In terms of the logistics of gathering materials, that was definitely of the Lord:

"Take from among you an offering to the LORD. Whoever is of a willing heart, let him bring it as an offering to the LORD: gold, silver, and bronze; blue, purple, and scarlet thread, fine linen, and goats’ hair; ram skins dyed red, badger skins, and acacia wood; ‘oil for the light, and spices for the anointing oil and for the sweet incense; onyx stones, and stones to be set in the ephod and in the breastplate."
Exodus 35:5-10 NKJV

Then everyone came whose heart was stirred, and everyone whose spirit was willing, and they brought the LORD’s offering for the work of the tabernacle of meeting, for all its service, and for the holy garments. They came, both men and women, as many as had a willing heart, and brought earrings and nose rings, rings and necklaces, all jewelry of gold, that is, every man who made an offering of gold to the LORD. And every man, with whom was found blue, purple, and scarlet thread, fine linen, and goats’ hair, red skins of rams, and badger skins, brought them. Everyone who offered an offering of silver or bronze brought the LORD’s offering. And everyone with whom was found acacia wood for any work of the service, brought it. All the women who were gifted artisans spun yarn with their hands, and brought what they had spun, of blue, purple, and scarlet, and fine linen.
Exodus 35:21-25 NKJV

Then all the craftsmen who were doing all the work of the sanctuary came, each from the work he was doing, and they spoke to Moses, saying, “The people bring much more than enough for the service of the work which the LORD commanded us to do.”
Exodus 36:4-5 NKJV

It is astounding – but nothing is impossible for the Lord.

My daffodils are already a foot high, so it won't be too long now!

Keeping you in my prayers, my friend.

In Jesus,

Bob L.

Question #23:

Hi Bob,

Why cannot I connect these dots? Thank you. You have brought my understanding far beyond where I would have been otherwise. I am truly thankful for you and your teaching.

I hope your daffodils aren't killed by frost. The bees need them this time of year. Weather has been screwy for the past three years down here. We had highs in the mid 80s for a couple of days then highs in the low 30s. It may be historically reasonable but I've not seen this in my 38 years here.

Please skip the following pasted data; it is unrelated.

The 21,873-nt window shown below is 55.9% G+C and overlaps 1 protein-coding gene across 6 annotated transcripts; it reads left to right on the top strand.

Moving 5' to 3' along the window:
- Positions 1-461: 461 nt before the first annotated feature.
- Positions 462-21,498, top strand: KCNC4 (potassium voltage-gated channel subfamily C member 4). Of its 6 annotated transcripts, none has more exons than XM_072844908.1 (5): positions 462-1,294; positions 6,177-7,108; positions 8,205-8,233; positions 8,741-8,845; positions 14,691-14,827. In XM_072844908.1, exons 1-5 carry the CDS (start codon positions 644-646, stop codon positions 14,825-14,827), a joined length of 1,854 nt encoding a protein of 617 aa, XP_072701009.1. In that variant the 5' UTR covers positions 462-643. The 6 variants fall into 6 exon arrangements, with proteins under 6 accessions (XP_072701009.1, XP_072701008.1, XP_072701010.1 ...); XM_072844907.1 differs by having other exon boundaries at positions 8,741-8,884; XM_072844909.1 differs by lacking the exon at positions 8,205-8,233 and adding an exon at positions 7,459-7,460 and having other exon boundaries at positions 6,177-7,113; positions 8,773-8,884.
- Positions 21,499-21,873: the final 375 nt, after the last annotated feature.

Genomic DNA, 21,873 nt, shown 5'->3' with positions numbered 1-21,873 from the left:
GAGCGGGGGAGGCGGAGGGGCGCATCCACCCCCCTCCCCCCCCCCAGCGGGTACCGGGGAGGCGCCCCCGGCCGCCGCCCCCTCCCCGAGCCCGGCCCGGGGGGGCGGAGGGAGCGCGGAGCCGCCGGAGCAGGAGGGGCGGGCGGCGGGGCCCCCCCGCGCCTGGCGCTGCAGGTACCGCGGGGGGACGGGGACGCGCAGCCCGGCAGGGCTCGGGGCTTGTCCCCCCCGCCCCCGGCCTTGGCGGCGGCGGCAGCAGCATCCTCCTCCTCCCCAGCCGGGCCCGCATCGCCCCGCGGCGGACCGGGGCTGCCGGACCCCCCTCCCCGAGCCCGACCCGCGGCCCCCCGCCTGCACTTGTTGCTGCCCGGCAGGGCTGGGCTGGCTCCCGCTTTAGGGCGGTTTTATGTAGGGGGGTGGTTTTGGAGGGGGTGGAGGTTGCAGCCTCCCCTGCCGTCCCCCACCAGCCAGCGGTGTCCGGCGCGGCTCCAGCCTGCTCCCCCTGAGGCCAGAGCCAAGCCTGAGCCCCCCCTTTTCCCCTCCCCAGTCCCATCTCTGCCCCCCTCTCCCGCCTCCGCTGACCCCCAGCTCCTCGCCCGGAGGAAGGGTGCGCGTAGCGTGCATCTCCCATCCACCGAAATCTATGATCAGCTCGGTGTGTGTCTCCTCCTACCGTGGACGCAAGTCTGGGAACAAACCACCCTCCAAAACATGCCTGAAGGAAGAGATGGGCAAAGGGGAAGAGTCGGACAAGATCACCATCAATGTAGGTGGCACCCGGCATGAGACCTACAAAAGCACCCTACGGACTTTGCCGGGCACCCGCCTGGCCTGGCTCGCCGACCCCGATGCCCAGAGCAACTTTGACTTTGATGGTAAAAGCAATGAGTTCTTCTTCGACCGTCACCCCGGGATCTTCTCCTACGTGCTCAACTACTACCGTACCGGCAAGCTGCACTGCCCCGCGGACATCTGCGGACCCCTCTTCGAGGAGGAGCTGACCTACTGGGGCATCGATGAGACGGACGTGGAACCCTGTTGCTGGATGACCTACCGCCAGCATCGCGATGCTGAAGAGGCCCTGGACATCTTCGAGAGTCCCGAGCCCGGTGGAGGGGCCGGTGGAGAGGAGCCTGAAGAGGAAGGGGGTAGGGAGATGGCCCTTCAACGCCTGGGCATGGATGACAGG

Thank you for your prayers. I keep you in mine as well.

Yours in our Lord,

Response #23:

It's my great pleasure, my friend.

The only time I ever remember the daffodils getting "nuked" in this neck of the woods was just after I moved here over thirty years ago. It was, otherwise, a surprisingly mild winter (didn't know that at the time – I thought ALL future winters here in L-ville would be much the same!), but we got a nasty frost in March. The huge acre-wide patch of daffodils and jonquils on the freeway median on the way down town went from yellow to brown overnight. Maybe they were early on account of the previous nice weather. Mine are a small bunch, pretty well protected.

Thanks for those prayers, my friend! You're in mine daily too as you know.

In Jesus,

Bob L.

Question #24:

Hello, Bob,

I just finished rendering fat for lard. (Great sautés.) Sadly it wasn't all caul but back and other fats. (Too much trouble for the packers, apparently.) It reminded me of the question, "Why was the fat and specifically the caul (fat around the kidneys which makes the best pasteries, etc.,) forbidden?" Was it simply that it was the best and reserved for the Lord?

Yours in Christ,

Response #24:

I believe because the aroma of the burning fat represents the "sweet savor" of the cross (cf. Eph.5:2; Phil.4:18).

For whoever eats the fat of the animal of which men offer an offering made by fire to the LORD, the person who eats it shall be cut off from his people.
Leviticus 7:25 NKJV

So it is really the fat of the offerings we are talking about here in any case – for the Law (under which we no longer serve). Of course eating blood is still something I personally avoid – and not eating a lot of fat would be good too. So as my Jewish-convert scoutmaster and Sunday school teacher taught us, there are usually salutary health results from the dietary provisions of the Law.

In Jesus,

Bob L.

Question #25:

Greetings Dear Friend,

I hope you are well. I trust Our Savior has His Hand on you.

I have an interpretation question re: the word "fool".

Proverbs seems to use it as someone who knows better but acts without the knowledge they have gained through training and life's lessons.

I can't remember the Book or verse that says that we are not to call someone a fool.

I pray Dear Brother for your continued health and strength as you continue to be a good & wise teacher for your flock.

My sister's situation is no better, however I am happy at least I know the children are safe and out of that horrible environment.

Please pray for my dear friend. She had leukemia 2 years ago & it's back. She has to have a bone marrow transplant and her only sibling is not a match. She is my oldest friend, our Mother's we're expecting us at the same time. She's 2 months older than me.

Pray for me, Dear Friend, as I too am having a health crisis. I have complete faith in Jesus Christ, my Lord and Savior and will walk with Him any path He chooses for me.
*[our friend had a major operation yesterday, 6/17/22 – still waiting to hear from her; prayers appreciated].

May Our Blessed Lord and Savior, Jesus Christ, protect you, keep you safe and in His Loving Care,

Response #25:

I will definitely be praying for your friend – and for you (added and updated requests at Ichthys too).